The general rule is that only the bankrupt party is eligible for relief under the stay.  Darr v. Altman, 20 S.W.3d 802, 807 (Tex.App.-Houston [14th Dist.] 2000, no pet. h.);  Paine v. Sealey, 956 S.W.2d 803, 807 (Tex.App.-Houston [14th Dist.] 1997, no pet.);  Marroquin v. D & N Funding, Inc., 943 S.W.2d 112, 115 (Tex.App.-Corpus Christi 1997, no writ);  Audio Data Corp. v. Monus, 789 S.W.2d 281, 286 (Tex.App.-Dallas 1990, no writ).   Exceptions to this rule exist for Section 362(a)(1) and (3).   Section 362(a)(1) has exceptions when the assets of the bankruptcy estate would be jeopardized.  Paine, 956 S.W.2d at 807.   To be entitled to this exception, and avail themselves of the privilege of the stay, the nonbankrupt parties must show either (1) an identity between the debtor and nonbankrupt party exists such that the debtor is effectively the true defendant and a judgment against the nonbankrupt party will in effect be a judgment against the debtor, or (2) extension of the stay against the nonbankrupt party will help in the debtor's efforts toward rehabilitation.  Id.;  see Marroquin, 943 S.W.2d at 115.   The stay of Section 362(a)(3) applies to nonbankrupt parties in two situations:  (1) where the cause of action brought by the creditor belongs not only to the creditor but also to the debtor;  and (2) where the cause of action seeks to recover estate property held or controlled by an entity other than the debtor.  Audio Data, 789 S.W.2d at 286;  In re Meyerland Co., 82 B.R. 831, 833 (Bankr.S.D.Tex.1988).   There are no clear exceptions to this rule when dealing with abandoned property through Section 362(a)(5) or (6), which is the situation in this case.   There is no evidence that Bamburg and Fazio met the exceptions for continuation of the stay before abandonment.   Thus, there is no rationale to apply the protection of Zamporelli's stay after abandonment.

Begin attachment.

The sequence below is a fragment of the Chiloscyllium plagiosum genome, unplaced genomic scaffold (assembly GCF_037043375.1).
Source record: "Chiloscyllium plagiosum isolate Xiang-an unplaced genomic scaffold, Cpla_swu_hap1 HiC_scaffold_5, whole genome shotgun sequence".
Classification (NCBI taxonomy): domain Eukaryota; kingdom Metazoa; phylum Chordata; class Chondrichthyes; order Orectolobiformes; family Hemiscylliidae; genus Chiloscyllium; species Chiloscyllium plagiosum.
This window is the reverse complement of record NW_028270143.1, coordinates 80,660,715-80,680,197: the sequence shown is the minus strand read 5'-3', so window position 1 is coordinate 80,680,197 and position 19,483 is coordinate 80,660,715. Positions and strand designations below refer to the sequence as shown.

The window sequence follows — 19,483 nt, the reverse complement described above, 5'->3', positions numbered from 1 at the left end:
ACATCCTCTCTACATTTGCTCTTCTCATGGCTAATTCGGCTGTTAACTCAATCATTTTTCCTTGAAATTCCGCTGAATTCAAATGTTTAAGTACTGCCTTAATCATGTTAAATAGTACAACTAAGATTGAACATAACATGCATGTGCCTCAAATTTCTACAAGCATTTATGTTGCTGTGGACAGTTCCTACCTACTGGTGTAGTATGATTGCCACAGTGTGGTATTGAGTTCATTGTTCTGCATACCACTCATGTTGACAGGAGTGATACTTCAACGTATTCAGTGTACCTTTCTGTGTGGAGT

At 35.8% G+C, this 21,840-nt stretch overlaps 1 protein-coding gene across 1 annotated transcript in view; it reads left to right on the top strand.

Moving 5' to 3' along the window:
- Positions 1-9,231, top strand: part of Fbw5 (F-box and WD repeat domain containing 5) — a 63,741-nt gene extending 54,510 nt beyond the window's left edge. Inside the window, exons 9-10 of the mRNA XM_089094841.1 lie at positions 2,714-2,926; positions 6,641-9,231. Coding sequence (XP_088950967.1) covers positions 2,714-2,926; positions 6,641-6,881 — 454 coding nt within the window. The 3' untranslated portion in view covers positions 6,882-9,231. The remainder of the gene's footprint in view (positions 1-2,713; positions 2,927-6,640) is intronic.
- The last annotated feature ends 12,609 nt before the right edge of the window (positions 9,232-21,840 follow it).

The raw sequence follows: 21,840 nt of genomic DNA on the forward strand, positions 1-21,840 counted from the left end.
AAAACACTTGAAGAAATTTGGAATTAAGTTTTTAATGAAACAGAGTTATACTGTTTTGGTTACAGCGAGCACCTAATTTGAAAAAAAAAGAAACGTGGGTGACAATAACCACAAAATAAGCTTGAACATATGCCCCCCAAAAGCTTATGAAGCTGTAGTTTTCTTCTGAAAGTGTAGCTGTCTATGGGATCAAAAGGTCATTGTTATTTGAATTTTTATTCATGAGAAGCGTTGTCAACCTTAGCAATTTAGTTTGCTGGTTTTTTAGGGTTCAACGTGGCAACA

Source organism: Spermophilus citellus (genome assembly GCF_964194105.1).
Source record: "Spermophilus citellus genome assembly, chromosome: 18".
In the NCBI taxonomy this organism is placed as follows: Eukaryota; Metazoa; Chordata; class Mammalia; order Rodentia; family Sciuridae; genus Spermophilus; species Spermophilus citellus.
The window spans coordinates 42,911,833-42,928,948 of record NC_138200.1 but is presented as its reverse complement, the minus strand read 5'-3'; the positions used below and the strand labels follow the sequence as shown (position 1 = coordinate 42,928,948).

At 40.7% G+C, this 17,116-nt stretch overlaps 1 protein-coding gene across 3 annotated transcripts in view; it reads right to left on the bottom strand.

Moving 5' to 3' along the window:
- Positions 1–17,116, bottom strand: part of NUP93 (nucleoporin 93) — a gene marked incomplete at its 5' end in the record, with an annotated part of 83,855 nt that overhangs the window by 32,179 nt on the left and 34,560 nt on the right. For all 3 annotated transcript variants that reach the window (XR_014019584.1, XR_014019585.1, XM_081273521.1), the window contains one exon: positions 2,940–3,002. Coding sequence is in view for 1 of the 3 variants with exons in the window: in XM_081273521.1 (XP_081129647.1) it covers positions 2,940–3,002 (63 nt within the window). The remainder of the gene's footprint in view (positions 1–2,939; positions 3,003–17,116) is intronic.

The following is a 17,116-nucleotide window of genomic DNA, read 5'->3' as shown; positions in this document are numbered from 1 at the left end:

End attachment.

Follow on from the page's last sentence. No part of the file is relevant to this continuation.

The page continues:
The automatic stay is for the benefit of the debtor.  Ripley v. Mulroy, 80 B.R. 17, 19 (Bankr.E.D.N.Y.1987).   If the debtor does not challenge stay violations, then parties not part of the bankruptcy proceeding cannot use stay violations to their advantage.   Hadsell v. Philadelphia Life Ins. Co. v. Estate of Fuel Oil Supply & Terminaling, Inc. (In re Fuel Oil Supply & Terminaling, Inc. ), 30 B.R. 360, 361 (Bankr.S.D.Tex.1983).   Nonbankrupt parties who have an interest in property affected by the stay have no substantive or procedural rights in the stay.  Bryce v. Stivers (In re Stivers), 31 B.R. 735 (Bankr.N.D.Cal.1983).   Zamporelli has asserted no challenge that these proceedings violate the stay, and since Bamburg and Fazio are nonbankrupt parties, we hold they are not protected by the Section 362 stay.

For these reasons, the judgment is affirmed.

Opinion by Justice ROSS.